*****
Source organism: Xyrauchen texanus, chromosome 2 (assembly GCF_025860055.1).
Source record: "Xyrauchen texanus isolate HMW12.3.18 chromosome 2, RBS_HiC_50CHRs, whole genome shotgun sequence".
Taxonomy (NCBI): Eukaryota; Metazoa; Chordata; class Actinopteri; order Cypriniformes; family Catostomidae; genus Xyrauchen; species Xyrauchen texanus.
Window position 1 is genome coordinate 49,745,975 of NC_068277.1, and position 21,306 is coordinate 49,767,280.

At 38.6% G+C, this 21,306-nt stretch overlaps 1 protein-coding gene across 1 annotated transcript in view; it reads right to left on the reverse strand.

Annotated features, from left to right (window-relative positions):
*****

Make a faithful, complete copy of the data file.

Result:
Source organism: Xyrauchen texanus, chromosome 2 (assembly GCF_025860055.1).
Source record: "Xyrauchen texanus isolate HMW12.3.18 chromosome 2, RBS_HiC_50CHRs, whole genome shotgun sequence".
Taxonomy (NCBI): Eukaryota; Metazoa; Chordata; class Actinopteri; order Cypriniformes; family Catostomidae; genus Xyrauchen; species Xyrauchen texanus.
Window position 1 is genome coordinate 49,745,975 of NC_068277.1, and position 21,306 is coordinate 49,767,280.

At 38.6% G+C, this 21,306-nt stretch overlaps 1 protein-coding gene across 1 annotated transcript in view; it reads right to left on the reverse strand.

Annotated features, from left to right (window-relative positions):